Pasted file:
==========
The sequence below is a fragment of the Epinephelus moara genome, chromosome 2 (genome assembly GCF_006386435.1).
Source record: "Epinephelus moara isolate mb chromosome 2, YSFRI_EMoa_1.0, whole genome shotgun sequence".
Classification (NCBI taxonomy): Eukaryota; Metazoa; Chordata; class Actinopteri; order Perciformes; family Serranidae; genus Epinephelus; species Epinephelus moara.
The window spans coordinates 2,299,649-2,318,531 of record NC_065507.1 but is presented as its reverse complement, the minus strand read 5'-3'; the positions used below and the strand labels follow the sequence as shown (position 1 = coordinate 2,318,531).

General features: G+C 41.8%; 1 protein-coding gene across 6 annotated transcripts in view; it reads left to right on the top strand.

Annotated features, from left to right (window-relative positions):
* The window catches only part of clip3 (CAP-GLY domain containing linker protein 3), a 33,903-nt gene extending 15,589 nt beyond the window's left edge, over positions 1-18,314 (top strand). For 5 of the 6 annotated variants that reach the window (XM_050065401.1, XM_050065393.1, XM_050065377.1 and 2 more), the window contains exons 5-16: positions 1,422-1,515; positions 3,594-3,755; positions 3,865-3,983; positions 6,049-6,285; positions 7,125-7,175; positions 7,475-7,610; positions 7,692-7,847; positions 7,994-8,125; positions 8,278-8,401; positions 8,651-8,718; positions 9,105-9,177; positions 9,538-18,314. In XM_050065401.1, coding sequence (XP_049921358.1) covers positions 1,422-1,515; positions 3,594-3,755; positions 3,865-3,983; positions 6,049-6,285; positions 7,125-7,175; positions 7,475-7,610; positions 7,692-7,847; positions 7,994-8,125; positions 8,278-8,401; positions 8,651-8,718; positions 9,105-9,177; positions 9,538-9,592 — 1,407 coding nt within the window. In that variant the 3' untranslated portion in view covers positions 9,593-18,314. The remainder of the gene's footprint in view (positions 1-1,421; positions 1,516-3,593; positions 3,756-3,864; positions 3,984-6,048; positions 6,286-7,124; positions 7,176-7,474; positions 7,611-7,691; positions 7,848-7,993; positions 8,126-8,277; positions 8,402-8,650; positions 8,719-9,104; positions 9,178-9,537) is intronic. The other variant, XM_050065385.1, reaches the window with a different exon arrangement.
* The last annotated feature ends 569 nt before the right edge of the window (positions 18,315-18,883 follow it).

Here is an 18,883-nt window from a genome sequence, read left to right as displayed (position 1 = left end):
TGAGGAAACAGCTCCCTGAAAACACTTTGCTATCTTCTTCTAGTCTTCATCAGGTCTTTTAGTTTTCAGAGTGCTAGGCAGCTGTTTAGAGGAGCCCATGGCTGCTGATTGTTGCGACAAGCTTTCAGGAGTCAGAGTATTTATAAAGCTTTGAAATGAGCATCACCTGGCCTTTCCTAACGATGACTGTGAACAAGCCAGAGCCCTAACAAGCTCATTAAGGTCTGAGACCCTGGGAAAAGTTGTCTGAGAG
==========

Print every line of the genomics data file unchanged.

The sequence below is a fragment of the Epinephelus moara genome, chromosome 2 (genome assembly GCF_006386435.1).
Source record: "Epinephelus moara isolate mb chromosome 2, YSFRI_EMoa_1.0, whole genome shotgun sequence".
Classification (NCBI taxonomy): Eukaryota; Metazoa; Chordata; class Actinopteri; order Perciformes; family Serranidae; genus Epinephelus; species Epinephelus moara.
The window spans coordinates 2,299,649-2,318,531 of record NC_065507.1 but is presented as its reverse complement, the minus strand read 5'-3'; the positions used below and the strand labels follow the sequence as shown (position 1 = coordinate 2,318,531).

General features: G+C 41.8%; 1 protein-coding gene across 6 annotated transcripts in view; it reads left to right on the top strand.

Annotated features, from left to right (window-relative positions):
* The window catches only part of clip3 (CAP-GLY domain containing linker protein 3), a 33,903-nt gene extending 15,589 nt beyond the window's left edge, over positions 1-18,314 (top strand). For 5 of the 6 annotated variants that reach the window (XM_050065401.1, XM_050065393.1, XM_050065377.1 and 2 more), the window contains exons 5-16: positions 1,422-1,515; positions 3,594-3,755; positions 3,865-3,983; positions 6,049-6,285; positions 7,125-7,175; positions 7,475-7,610; positions 7,692-7,847; positions 7,994-8,125; positions 8,278-8,401; positions 8,651-8,718; positions 9,105-9,177; positions 9,538-18,314. In XM_050065401.1, coding sequence (XP_049921358.1) covers positions 1,422-1,515; positions 3,594-3,755; positions 3,865-3,983; positions 6,049-6,285; positions 7,125-7,175; positions 7,475-7,610; positions 7,692-7,847; positions 7,994-8,125; positions 8,278-8,401; positions 8,651-8,718; positions 9,105-9,177; positions 9,538-9,592 — 1,407 coding nt within the window. In that variant the 3' untranslated portion in view covers positions 9,593-18,314. The remainder of the gene's footprint in view (positions 1-1,421; positions 1,516-3,593; positions 3,756-3,864; positions 3,984-6,048; positions 6,286-7,124; positions 7,176-7,474; positions 7,611-7,691; positions 7,848-7,993; positions 8,126-8,277; positions 8,402-8,650; positions 8,719-9,104; positions 9,178-9,537) is intronic. The other variant, XM_050065385.1, reaches the window with a different exon arrangement.
* The last annotated feature ends 569 nt before the right edge of the window (positions 18,315-18,883 follow it).

Here is an 18,883-nt window from a genome sequence, read left to right as displayed (position 1 = left end):
TGAGGAAACAGCTCCCTGAAAACACTTTGCTATCTTCTTCTAGTCTTCATCAGGTCTTTTAGTTTTCAGAGTGCTAGGCAGCTGTTTAGAGGAGCCCATGGCTGCTGATTGTTGCGACAAGCTTTCAGGAGTCAGAGTATTTATAAAGCTTTGAAATGAGCATCACCTGGCCTTTCCTAACGATGACTGTGAACAAGCCAGAGCCCTAACAAGCTCATTAAGGTCTGAGACCCTGGGAAAAGTTGTCTGAGAG